So, this second time through I'm planning to take the time to look up all the odd little bits that last time I wasn't sure what exactly what going on, but I wanted to know the story, so I just pressed on past it. Places I can't point to on the map, people and explorers that I'm unfamiliar with, that sort of thing. So here goes.
The first one is this cartographer, Zuane Pizzigano. So I googled him. The very first hit was this odd Mysteriuos World site that I'm not entirely sure that I trust. But they did say that his map is available for folks to go look at at the University where Mr. Menzies originally found it. It's not terribly far from here, maybe the next time Andy gets sent there for business I'll tag along and see if I can't see the map. But this site seems a bit ... off ... to me.
Here's an actual copy of the 1424 map, found on the 1421 website. That's pretty interesting, although it's a little small.
Here's an interesting (if a little long) article about the 1424 map. Looks like it was written well before our book, but one of the things that they mention at the end of the article is that you'd have to outline what voyage made landfall on "Antilia." But apparently Portuguese children are taught a different story of the discovery of the Americas.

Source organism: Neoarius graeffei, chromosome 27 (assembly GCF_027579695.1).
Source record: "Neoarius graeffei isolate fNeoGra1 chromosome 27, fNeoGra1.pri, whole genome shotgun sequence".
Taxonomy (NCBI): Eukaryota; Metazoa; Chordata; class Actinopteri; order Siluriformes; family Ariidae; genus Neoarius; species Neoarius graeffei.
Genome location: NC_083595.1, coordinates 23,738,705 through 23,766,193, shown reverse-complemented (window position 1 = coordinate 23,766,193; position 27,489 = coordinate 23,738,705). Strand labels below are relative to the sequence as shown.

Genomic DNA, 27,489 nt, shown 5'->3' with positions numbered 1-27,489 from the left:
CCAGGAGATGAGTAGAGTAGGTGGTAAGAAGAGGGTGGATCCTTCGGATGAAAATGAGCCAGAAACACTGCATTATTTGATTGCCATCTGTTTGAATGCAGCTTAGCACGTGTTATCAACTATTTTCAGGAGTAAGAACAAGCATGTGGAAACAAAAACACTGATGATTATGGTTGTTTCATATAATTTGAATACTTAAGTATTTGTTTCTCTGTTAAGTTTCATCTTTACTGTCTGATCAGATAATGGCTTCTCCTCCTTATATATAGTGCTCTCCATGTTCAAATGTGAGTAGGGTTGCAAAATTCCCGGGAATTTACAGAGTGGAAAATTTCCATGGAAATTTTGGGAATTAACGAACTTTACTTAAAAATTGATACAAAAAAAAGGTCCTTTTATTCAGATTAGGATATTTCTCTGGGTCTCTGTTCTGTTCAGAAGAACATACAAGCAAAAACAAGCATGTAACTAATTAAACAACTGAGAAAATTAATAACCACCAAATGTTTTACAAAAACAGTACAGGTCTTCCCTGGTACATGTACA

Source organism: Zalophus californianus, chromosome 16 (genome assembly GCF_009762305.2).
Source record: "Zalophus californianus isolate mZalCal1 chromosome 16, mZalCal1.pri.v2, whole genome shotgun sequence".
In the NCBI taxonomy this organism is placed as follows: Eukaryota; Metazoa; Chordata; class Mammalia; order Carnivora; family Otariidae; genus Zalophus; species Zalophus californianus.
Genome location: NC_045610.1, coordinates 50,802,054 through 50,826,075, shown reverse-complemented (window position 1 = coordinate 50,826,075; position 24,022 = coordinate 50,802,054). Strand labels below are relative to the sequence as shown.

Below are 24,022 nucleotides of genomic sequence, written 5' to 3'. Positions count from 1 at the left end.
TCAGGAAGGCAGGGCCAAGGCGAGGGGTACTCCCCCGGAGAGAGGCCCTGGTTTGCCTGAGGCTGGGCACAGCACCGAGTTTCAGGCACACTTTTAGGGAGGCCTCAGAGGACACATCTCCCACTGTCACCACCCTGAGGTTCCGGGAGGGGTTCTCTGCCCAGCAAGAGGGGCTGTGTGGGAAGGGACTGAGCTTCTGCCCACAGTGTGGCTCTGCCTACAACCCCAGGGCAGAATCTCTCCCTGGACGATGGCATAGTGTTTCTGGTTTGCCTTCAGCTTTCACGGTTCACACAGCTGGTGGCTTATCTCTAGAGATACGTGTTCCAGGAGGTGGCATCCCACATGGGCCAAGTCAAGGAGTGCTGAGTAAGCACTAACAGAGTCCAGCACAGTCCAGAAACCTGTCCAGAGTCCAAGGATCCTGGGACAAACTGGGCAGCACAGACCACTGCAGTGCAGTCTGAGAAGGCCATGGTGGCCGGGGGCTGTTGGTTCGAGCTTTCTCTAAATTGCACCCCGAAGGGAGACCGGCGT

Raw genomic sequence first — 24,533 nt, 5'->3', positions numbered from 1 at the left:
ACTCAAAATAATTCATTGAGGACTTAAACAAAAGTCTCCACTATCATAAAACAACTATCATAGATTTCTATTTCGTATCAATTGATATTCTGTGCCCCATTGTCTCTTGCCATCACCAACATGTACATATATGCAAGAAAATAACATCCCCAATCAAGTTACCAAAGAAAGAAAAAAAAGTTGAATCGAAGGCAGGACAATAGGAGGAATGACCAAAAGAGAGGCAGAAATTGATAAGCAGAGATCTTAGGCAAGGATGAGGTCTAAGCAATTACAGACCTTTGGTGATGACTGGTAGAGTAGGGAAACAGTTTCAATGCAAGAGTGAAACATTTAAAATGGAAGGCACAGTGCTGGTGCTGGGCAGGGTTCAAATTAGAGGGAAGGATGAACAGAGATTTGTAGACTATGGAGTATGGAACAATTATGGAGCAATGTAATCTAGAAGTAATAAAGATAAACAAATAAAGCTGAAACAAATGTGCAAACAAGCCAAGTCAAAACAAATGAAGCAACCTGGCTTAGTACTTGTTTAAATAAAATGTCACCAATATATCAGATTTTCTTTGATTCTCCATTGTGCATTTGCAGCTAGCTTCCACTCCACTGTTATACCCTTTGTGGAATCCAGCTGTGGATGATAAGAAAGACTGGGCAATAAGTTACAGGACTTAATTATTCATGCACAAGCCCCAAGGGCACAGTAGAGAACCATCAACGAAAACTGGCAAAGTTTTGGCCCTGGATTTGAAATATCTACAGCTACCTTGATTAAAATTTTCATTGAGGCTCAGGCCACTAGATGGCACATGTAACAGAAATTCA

Oh, hey, this is interesting. I looks like notes from a presentation that Mr. Menzie did at some point. Mr. Menzie & his buddies think the Chinese were a major factor in kicking off the Renaissance. Not that they say it in so many words, but the contributions they're crediting to the Chinese are things that contributed significantly to the flowering of knowledge and technology that became the Renaissance. Things like movable type and calculating latitude. Makes me wish that I could go to some of the sessions that he's talking about these other men presenting.
Here's another one, that starts out quite hostile to Mr. Menzies right from the get-go. It's a 39 page .pdf, so bring some hot chocolate and some cookies. However, be warned that the author of the paper is rather unfriendly to Mr. Menzies, preferring an Aribic-Islamic theory of the discovery of the world. It's not a pleasant read at all, but it does answer one question I had about Mr. Menzies's theory: he seems to discount the Arabs pretty early on as incapable, but I'd always thought that they were the folks that gifted us with the concept of "zero" among other important things, and it seemed odd that they should be so casually brushed aside. So it's somewhat comforting to discover that there are other theories out there. It also further muddies the water. I have come to the conclusion that we basically have No Idea who got to the Americas "first."
Anyway, back to 1421. (Although I still know little to nothing about this Zuane Pizzigano guy.)